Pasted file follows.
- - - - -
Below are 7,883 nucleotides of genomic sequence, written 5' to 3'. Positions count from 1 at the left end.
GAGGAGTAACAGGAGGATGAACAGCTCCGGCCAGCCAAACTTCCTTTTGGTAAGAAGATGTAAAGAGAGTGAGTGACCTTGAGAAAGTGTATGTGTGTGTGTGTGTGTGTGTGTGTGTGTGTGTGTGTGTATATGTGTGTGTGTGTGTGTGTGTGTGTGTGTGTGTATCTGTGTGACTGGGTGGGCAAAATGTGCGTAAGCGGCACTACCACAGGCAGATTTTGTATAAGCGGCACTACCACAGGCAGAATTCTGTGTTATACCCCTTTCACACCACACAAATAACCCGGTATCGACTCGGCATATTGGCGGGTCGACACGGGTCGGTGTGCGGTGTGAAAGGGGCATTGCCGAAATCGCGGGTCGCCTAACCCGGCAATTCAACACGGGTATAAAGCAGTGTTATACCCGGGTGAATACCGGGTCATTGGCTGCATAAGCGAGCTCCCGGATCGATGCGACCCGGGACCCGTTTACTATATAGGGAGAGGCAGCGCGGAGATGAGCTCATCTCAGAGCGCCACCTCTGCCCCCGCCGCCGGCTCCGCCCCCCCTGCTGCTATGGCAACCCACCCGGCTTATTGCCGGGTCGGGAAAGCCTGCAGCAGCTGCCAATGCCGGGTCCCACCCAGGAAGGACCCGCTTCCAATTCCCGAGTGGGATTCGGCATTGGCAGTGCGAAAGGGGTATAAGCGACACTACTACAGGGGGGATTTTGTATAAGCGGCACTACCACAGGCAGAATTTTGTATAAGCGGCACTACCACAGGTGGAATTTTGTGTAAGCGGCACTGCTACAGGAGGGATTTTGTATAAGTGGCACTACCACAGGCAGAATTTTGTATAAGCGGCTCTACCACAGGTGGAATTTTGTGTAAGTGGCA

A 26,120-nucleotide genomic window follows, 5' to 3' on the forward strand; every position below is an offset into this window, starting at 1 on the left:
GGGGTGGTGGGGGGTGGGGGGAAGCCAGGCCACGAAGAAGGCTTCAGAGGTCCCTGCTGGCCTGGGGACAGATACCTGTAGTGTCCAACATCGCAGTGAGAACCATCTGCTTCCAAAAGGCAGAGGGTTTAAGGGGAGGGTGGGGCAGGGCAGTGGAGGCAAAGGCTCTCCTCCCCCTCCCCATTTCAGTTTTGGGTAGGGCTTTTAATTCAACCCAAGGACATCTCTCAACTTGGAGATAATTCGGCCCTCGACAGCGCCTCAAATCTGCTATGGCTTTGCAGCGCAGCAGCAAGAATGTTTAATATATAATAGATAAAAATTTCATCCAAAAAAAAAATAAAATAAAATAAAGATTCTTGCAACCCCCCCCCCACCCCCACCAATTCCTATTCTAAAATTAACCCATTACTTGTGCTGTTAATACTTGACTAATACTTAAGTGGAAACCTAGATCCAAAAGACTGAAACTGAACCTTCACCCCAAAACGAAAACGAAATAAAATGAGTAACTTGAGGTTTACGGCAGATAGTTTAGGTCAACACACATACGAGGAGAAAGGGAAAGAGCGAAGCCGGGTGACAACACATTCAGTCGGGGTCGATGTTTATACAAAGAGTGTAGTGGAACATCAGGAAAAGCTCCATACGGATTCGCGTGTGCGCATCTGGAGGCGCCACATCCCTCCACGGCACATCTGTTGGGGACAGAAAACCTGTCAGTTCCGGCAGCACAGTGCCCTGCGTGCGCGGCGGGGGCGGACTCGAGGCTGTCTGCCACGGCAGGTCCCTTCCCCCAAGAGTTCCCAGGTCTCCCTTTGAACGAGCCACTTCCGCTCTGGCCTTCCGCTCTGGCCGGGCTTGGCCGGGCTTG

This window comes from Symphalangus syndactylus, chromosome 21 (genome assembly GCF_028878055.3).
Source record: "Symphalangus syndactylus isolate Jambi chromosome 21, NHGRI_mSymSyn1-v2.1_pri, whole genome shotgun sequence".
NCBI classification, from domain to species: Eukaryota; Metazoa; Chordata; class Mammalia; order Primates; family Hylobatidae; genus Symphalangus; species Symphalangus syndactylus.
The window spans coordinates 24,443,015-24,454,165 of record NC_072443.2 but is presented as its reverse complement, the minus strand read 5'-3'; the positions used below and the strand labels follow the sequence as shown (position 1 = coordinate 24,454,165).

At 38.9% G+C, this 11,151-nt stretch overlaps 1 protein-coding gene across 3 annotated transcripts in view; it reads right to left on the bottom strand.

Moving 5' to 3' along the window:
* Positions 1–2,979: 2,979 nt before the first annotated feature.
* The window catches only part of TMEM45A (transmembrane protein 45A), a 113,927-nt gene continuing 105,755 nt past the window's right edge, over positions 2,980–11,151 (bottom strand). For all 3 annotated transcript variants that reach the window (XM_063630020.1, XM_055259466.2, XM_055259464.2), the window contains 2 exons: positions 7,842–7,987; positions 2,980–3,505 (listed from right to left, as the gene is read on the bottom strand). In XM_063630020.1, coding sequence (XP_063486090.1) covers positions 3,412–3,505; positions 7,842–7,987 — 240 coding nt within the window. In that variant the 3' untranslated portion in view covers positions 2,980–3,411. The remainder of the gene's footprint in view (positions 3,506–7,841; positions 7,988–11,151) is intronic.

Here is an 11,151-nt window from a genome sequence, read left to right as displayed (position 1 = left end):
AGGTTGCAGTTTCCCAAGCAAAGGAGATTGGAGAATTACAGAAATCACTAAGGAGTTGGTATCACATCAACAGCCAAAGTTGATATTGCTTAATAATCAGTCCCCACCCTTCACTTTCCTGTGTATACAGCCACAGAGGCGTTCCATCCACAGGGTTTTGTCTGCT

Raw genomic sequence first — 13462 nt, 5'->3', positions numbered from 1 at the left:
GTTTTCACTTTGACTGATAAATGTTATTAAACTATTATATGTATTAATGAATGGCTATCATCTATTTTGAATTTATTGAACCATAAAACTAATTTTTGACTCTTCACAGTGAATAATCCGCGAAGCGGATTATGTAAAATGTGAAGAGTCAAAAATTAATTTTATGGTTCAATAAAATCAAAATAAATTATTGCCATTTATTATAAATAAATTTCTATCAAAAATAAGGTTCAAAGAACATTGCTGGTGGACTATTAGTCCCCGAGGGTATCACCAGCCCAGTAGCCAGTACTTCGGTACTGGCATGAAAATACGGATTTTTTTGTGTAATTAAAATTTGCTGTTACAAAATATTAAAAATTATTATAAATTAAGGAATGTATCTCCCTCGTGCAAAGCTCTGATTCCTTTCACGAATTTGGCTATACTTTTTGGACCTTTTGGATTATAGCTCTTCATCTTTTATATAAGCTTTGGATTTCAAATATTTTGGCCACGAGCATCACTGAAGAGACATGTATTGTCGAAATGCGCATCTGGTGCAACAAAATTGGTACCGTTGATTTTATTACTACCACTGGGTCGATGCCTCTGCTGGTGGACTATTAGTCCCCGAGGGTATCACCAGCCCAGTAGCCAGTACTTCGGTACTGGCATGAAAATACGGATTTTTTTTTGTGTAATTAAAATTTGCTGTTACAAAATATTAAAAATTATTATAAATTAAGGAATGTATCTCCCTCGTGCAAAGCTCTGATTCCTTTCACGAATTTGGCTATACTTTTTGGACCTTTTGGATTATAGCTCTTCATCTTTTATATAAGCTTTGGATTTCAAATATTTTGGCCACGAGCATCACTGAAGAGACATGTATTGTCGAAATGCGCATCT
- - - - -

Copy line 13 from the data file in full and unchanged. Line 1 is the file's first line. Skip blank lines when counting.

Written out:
Here is an 11,151-nt window from a genome sequence, read left to right as displayed (position 1 = left end):